Posted on 9/26/16

Marvin Lee Wilson and Andrew Lewis confronted and then murdered 21-year-old Jerry Robert Williams outside a convenience store in Beaumont, Texas in 1992. According to eyewitnesses, Wilson stood over Williams and beat him, saying, “What do you want to be a snitch for? Do you know what we do to a snitch? Do you want to die right here?” Williams managed to run away from Wilson and made it across the street to a field, where Wilson and Andrews caught up to him. Wilson and Andrews forced Williams into the car and gunshots were heard. Police discovered his body the next morning. The autopsy showed that he died from close range gunshots to the head and neck.

Williams was a confidential informant for the police department and provided a tip that resulted in the arrest of Marvin Lee Wilson and Andrew Lewis for cocaine possession. A jury sentenced Wilson to death for the crime, and he appealed, arguing that his intellectual development was deficient, which made him “intellectually disabled” under the law and thus exempt from execution. The highest court found that Wilson did not suffer from intellectual disability, and the state of Texas proceeded with Wilson’s execution by lethal injection on August 7, 2012. Prior to his execution, Wilson’s IQ test showed that he had an IQ of 61—nine points below Texas’s benchmark score of 70 for intellectual incapacity and low enough to be considered “intellectually disabled.”

Of Mice and Men Test

According to Texas courts, an individual only reaches the level of intellectual disability that would preclude the state from carrying out an execution if he or she displays certain descriptive character traits. If a person exhibits street-savvy traits then, under legal theory, that person is not intellectually disabled.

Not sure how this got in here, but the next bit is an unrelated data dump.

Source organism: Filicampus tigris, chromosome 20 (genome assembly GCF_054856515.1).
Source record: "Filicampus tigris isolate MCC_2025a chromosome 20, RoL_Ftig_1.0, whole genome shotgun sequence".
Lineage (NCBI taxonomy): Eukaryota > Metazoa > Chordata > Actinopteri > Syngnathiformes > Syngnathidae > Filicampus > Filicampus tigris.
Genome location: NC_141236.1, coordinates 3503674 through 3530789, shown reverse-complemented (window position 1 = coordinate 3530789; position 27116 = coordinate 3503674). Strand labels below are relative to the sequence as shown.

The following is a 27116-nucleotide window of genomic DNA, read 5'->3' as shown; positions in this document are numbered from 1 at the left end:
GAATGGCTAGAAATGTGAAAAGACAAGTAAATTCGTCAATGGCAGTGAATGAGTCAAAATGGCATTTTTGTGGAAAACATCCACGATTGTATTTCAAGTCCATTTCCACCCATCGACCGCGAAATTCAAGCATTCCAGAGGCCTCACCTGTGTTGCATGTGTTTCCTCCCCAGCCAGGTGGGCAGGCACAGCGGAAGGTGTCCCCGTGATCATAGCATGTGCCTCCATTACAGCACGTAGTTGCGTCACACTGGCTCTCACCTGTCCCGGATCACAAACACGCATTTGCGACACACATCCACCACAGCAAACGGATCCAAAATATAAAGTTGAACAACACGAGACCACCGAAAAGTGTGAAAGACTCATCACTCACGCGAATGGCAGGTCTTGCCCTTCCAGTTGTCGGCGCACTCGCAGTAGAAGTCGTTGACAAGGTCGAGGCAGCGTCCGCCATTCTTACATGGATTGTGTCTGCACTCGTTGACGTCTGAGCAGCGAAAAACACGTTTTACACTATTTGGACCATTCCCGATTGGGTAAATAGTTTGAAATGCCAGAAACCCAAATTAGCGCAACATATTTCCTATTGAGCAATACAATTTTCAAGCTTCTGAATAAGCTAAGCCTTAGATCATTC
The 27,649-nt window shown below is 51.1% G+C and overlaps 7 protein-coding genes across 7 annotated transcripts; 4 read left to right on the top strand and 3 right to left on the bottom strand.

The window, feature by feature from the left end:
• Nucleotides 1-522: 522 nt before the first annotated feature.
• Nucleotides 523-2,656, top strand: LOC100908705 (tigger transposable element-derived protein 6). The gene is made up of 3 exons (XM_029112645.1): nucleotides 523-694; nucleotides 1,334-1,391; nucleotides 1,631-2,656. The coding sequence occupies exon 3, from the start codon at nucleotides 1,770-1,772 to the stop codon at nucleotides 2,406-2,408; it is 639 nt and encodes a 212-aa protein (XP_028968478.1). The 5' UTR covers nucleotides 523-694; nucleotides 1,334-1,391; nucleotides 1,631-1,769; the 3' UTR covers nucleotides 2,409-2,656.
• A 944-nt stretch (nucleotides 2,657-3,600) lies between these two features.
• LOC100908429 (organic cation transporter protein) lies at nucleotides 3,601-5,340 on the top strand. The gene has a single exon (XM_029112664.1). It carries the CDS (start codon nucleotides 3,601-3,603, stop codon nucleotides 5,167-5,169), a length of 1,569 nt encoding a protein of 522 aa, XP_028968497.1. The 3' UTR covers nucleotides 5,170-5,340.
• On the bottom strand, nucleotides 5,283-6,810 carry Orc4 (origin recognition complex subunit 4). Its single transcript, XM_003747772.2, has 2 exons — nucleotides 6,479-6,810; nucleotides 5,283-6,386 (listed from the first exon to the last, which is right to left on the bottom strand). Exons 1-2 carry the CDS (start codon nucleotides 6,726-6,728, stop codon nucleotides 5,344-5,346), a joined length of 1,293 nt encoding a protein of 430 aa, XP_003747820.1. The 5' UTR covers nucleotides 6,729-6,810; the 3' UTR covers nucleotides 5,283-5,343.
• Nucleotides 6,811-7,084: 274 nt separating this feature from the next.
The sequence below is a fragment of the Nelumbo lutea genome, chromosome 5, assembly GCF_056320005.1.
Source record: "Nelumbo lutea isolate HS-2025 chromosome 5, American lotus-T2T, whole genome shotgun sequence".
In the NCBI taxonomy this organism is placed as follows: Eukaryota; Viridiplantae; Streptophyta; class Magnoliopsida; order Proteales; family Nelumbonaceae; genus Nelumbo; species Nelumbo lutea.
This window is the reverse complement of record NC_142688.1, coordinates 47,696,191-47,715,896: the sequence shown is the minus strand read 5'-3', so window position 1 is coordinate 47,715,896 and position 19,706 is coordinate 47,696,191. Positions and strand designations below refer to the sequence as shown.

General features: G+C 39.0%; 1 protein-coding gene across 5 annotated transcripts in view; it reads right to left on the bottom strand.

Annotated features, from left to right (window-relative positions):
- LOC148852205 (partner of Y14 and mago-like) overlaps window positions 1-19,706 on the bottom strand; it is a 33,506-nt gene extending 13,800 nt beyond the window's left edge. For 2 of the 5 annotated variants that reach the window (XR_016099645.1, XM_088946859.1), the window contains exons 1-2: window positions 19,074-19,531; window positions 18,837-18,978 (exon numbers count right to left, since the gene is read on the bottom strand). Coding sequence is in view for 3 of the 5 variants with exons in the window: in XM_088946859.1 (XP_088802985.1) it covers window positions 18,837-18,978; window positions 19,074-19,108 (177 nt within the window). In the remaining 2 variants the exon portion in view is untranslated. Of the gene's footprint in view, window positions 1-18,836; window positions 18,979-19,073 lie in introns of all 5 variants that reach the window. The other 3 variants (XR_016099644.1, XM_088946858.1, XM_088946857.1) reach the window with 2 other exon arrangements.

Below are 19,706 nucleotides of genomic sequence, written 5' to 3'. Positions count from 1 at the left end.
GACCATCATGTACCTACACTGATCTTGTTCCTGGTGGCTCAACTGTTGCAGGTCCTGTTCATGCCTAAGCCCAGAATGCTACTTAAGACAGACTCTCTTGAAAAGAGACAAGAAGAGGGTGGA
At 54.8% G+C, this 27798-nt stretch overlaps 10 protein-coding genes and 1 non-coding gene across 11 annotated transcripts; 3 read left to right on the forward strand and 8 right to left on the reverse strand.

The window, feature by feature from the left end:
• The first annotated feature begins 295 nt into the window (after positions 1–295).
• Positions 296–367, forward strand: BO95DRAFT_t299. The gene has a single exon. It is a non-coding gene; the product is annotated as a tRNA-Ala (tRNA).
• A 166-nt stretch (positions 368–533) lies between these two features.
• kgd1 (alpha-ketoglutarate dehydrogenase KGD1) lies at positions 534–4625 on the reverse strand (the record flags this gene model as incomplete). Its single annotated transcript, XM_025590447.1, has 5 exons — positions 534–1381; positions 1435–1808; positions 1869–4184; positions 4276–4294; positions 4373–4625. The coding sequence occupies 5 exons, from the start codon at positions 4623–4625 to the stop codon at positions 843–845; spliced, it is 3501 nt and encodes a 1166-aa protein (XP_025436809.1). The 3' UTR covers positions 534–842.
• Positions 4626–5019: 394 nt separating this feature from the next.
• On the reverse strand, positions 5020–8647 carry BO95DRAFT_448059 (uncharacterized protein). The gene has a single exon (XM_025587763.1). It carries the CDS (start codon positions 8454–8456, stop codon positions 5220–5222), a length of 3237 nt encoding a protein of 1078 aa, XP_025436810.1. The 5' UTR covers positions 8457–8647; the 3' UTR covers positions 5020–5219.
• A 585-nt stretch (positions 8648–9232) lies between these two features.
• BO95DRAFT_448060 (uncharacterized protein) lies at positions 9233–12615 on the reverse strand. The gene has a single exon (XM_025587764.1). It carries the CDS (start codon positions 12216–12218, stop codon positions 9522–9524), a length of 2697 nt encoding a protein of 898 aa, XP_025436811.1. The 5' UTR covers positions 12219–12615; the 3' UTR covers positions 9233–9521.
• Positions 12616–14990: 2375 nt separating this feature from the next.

The Texas Supreme Court cited the character Lennie Small from John Steinbeck’s classic novel Of Mice and Men as a paradigm for intellectual disability. Lennie’s personality is like that of a child. He is innocent and intellectually handicapped. While he acts with great loyalty to George Milton, he lacks true comprehension of loyalty. Therefore, he often does not mean to do the things that get him into trouble and has no conscience to define his actions in terms of guilt. Lennie only defines them in terms of consequences, like “George is going to give me hell” or “George won’t let me tend the rabbits.” He is devoted to George and tries to follow George’s commands, but that is the whole of his intellectual abilities.

As a result, despite Wilson falling below standard intellectual deficiency in many professional circles, he nonetheless lacked sufficiently disability to be exempted from execution. In other words, Wilson did not satisfy the Lennie Small criminal liability test for intellectual disability.

If you are accused of murder, you need to protect your rights. Texas criminal law sets high standards for avoiding criminal liability. Therefore, you need a lawyer who is knowledgeable and will aggressively fight on your behalf. Contact the law firm of Christopher Abel, a board-certified criminal defense attorney.


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